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By Gabriel Rom

Carlos Coello, an Ozone Park resident and U.S. Navy Veteran, has been devoted to the simple act of helping others ever since he was a child.

And while Coello, 50, was not born in America, his life story embodies much of the American Dream.

A native of Ecuador, Coello found his way to America by following his heart.

“I married my wife in Ecuador, but her family was established in America, so I went with her. I said let’s take a chance, let’s try it, let’s see what happens.”

Once Coello arrived in the United States he assumed he would easily find a new job. He was born into a staunchly middle-class Ecuadorian family and had graduated from a top university. Yet he spent his first years in America as a menial laborer, from tossing newspapers to working in restaurants.

“I wasn’t happy,” he said. “I even considered going back to Ecuador, where I would be considered a professional. I thought I could do better there than here delivering papers. I felt restrained, somehow very restrained.”

But in an act of courage Coello stayed put.

“No one forced me here, so I decided to just try a little harder,” he said.

Coello soon moved to Florida and began working at a hospital’s Infectious Control Department.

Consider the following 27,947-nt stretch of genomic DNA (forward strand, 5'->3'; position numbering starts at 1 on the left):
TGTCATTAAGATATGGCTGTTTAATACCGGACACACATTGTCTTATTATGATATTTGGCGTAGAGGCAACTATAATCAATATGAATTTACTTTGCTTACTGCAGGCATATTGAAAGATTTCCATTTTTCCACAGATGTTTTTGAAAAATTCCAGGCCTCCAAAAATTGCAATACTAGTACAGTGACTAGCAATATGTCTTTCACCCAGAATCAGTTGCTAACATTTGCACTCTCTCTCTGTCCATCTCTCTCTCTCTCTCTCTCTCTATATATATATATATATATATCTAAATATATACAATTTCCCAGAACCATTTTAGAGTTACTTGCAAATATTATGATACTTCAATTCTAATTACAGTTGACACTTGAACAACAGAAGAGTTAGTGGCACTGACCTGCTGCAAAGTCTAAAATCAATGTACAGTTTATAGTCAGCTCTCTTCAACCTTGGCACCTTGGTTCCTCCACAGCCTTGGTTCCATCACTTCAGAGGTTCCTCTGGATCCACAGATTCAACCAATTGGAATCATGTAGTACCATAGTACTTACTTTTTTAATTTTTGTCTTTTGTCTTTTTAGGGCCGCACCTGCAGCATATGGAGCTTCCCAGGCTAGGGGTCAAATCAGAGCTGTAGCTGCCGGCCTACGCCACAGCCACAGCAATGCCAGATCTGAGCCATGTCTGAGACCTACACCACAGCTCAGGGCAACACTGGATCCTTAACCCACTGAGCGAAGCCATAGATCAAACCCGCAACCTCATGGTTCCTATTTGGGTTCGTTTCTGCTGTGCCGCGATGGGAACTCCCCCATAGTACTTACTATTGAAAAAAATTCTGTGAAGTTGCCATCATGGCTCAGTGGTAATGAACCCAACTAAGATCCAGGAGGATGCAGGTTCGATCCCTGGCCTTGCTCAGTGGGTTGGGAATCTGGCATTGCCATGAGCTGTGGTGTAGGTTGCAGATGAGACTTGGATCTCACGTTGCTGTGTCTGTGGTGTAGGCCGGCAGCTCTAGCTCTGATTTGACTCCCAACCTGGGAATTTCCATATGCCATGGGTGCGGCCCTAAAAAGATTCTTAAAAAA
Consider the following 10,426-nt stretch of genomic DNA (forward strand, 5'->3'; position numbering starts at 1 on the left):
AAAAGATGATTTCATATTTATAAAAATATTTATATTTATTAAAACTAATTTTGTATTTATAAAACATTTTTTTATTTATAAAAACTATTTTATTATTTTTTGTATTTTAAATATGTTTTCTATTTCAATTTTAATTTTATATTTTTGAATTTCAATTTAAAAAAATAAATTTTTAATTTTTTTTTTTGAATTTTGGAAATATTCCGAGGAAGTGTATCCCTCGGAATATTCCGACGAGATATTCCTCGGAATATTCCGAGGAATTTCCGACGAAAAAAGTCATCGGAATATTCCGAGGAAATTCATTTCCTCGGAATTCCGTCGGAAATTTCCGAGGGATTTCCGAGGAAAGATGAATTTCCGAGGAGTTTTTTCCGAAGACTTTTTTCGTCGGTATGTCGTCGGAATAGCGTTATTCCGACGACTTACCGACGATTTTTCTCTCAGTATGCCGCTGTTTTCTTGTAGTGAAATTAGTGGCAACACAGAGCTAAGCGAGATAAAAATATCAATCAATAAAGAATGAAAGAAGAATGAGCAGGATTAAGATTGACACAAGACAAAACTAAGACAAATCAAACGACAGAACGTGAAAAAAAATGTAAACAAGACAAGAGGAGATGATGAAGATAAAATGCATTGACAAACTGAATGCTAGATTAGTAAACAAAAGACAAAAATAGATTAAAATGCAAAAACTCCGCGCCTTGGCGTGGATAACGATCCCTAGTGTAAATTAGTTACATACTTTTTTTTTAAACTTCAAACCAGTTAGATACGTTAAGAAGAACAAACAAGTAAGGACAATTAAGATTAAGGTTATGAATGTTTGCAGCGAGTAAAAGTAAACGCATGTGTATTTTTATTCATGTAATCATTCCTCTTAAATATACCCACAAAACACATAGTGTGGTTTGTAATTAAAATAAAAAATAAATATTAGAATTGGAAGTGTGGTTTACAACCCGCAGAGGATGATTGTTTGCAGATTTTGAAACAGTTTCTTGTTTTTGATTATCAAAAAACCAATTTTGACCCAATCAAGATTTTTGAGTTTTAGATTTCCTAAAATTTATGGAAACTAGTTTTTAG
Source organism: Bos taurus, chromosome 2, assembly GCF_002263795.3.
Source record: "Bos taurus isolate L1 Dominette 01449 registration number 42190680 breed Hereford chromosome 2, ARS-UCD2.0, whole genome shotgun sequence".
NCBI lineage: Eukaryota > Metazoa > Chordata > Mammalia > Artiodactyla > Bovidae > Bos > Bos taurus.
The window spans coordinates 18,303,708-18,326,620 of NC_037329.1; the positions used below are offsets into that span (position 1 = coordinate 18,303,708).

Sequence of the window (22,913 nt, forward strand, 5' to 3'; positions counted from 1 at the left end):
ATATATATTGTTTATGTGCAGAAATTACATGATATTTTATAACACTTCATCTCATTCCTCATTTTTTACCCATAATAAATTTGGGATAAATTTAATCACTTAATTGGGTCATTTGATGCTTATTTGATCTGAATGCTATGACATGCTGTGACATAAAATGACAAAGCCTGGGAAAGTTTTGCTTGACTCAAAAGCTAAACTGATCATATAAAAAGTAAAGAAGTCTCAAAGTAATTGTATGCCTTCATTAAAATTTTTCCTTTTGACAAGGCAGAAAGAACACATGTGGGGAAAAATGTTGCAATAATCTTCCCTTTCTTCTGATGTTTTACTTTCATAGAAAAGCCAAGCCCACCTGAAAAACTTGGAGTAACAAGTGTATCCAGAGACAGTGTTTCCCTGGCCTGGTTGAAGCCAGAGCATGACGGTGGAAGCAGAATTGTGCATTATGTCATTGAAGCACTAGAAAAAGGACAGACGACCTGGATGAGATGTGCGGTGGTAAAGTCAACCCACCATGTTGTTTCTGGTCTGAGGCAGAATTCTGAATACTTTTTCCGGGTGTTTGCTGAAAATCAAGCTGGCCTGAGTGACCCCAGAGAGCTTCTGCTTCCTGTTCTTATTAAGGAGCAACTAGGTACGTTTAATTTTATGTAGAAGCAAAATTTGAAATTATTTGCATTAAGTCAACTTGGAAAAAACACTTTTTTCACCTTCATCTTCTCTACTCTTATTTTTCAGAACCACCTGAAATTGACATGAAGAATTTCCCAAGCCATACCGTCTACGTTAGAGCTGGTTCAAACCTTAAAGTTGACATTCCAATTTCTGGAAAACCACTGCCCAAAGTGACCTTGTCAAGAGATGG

Over the next few years he continued to work at a series of odd jobs and struggled to find continuity or stability in his life.

“My life then,” he said wistfully, “was full of lots of little steps forwards and backwards.”

Eventually, a few years after moving to Florida, Coello joined the Navy where he enjoyed an 11-year career. Despite lengthy absences from his family due to frequent postings oversees and throughout the United States, he began to feel that things had finally started to go right for him. While still in the military, he and his family moved to New York and he became “a real New Yorker.”

“One of the slogans of the Navy is Honor, Courage, Commitment,” Coello said. “From Day One I identified with those three words. They became part of my life.”

Coello vividly recalled the terrorist attacks of Sept. 11th.

“I remember getting dressed that morning and realizing I had to do something,” he said.

At the time, Coello, still in the military, was assigned to a security detail that worked closely with the NYPD.

“I was doing really cool stuff, and I was doing something for New York.”

After Hurricane Sandy, Coello, who was by then out of military service, volunteered to assist in Far Rockaway with housing and medical referrals.

The natural disaster led him to take an interest in global warming and he began attending ecology classes at Columbia University. He is currently working toward a Physicians Assistant degree at the Touro College of Health Sciences.

“If you can lend a helping hand, do so” Coello said, “That’s how I was raised. If I’m still walking and breathing, I can do something.”

Reach reporter Gabriel Rom by e-mail at or by phone at (718) 260–4564.

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